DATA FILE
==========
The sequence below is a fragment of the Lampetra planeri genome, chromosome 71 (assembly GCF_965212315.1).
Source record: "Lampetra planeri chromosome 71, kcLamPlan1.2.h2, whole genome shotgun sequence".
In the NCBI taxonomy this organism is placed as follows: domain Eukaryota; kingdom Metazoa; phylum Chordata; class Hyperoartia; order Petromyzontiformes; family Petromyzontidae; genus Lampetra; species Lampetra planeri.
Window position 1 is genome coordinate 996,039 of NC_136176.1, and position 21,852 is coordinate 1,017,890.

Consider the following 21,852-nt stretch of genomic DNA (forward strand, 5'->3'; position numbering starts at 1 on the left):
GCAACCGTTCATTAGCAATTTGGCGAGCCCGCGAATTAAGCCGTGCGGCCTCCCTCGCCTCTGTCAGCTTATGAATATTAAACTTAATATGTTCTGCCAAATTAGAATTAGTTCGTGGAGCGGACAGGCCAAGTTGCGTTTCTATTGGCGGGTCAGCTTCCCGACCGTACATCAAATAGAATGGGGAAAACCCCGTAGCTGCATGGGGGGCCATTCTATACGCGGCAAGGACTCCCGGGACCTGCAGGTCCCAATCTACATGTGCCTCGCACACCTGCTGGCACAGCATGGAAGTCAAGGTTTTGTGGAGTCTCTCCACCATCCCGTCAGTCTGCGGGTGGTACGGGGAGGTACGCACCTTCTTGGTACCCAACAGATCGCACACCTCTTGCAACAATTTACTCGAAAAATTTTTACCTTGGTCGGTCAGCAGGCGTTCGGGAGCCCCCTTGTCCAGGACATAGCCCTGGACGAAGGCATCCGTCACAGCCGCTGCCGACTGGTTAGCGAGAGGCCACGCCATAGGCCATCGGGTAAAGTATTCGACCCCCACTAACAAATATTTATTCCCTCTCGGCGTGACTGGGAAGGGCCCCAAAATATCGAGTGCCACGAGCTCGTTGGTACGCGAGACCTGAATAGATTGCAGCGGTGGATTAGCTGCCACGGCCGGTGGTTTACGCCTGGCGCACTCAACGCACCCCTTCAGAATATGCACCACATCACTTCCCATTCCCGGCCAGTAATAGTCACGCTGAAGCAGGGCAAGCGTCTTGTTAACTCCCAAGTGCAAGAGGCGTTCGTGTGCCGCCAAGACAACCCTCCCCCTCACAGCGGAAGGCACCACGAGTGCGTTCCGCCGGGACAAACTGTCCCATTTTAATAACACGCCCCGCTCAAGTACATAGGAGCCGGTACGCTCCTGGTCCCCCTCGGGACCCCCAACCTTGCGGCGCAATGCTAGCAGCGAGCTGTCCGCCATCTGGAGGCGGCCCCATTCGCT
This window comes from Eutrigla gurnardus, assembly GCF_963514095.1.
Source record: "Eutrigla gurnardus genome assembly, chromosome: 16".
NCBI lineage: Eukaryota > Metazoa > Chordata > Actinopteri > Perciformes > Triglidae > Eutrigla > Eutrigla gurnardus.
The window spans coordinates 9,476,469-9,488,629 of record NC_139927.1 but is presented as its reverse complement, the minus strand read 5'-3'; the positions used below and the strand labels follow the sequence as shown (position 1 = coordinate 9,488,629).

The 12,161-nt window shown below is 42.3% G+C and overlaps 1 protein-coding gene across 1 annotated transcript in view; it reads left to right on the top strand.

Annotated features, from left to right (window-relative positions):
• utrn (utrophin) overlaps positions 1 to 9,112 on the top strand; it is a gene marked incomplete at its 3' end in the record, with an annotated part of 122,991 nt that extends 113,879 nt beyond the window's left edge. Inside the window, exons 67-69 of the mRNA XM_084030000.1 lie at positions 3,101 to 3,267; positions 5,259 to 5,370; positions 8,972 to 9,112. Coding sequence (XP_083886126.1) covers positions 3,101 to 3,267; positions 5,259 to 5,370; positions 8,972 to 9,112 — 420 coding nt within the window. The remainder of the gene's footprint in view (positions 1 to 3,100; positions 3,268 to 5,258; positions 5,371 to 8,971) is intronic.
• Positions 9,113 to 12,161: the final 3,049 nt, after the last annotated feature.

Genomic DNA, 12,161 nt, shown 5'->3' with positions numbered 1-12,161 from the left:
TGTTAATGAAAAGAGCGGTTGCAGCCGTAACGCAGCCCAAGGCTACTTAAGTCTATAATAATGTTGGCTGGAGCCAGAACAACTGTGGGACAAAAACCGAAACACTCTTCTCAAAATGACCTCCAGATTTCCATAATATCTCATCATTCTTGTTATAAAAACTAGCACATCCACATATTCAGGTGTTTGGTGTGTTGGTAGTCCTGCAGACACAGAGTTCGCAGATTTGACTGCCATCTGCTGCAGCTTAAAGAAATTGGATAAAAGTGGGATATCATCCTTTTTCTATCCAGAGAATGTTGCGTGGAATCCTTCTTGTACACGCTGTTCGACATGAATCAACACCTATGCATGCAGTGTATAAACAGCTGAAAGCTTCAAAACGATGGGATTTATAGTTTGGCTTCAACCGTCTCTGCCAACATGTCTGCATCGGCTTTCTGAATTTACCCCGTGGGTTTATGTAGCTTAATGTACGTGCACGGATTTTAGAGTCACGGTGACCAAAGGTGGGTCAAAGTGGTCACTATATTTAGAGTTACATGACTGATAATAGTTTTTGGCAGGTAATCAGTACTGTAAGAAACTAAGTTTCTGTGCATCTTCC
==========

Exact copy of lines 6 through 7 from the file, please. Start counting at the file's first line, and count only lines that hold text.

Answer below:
GCAACCGTTCATTAGCAATTTGGCGAGCCCGCGAATTAAGCCGTGCGGCCTCCCTCGCCTCTGTCAGCTTATGAATATTAAACTTAATATGTTCTGCCAAATTAGAATTAGTTCGTGGAGCGGACAGGCCAAGTTGCGTTTCTATTGGCGGGTCAGCTTCCCGACCGTACATCAAATAGAATGGGGAAAACCCCGTAGCTGCATGGGGGGCCATTCTATACGCGGCAAGGACTCCCGGGACCTGCAGGTCCCAATCTACATGTGCCTCGCACACCTGCTGGCACAGCATGGAAGTCAAGGTTTTGTGGAGTCTCTCCACCATCCCGTCAGTCTGCGGGTGGTACGGGGAGGTACGCACCTTCTTGGTACCCAACAGATCGCACACCTCTTGCAACAATTTACTCGAAAAATTTTTACCTTGGTCGGTCAGCAGGCGTTCGGGAGCCCCCTTGTCCAGGACATAGCCCTGGACGAAGGCATCCGTCACAGCCGCTGCCGACTGGTTAGCGAGAGGCCACGCCATAGGCCATCGGGTAAAGTATTCGACCCCCACTAACAAATATTTATTCCCTCTCGGCGTGACTGGGAAGGGCCCCAAAATATCGAGTGCCACGAGCTCGTTGGTACGCGAGACCTGAATAGATTGCAGCGGTGGATTAGCTGCCACGGCCGGTGGTTTACGCCTGGCGCACTCAACGCACCCCTTCAGAATATGCACCACATCACTTCCCATTCCCGGCCAGTAATAGTCACGCTGAAGCAGGGCAAGCGTCTTGTTAACTCCCAAGTGCAAGAGGCGTTCGTGTGCCGCCAAGACAACCCTCCCCCTCACAGCGGAAGGCACCACGAGTGCGTTCCGCCGGGACAAACTGTCCCATTTTAATAACACGCCCCGCTCAAGTACATAGGAGCCGGTACGCTCCTGGTCCCCCTCGGGACCCCCAACCTTGCGGCGCAATGCTAGCAGCGAGCTGTCCGCCATCTGGAGGCGGCCCCATTCGCT
This window comes from Eutrigla gurnardus, assembly GCF_963514095.1.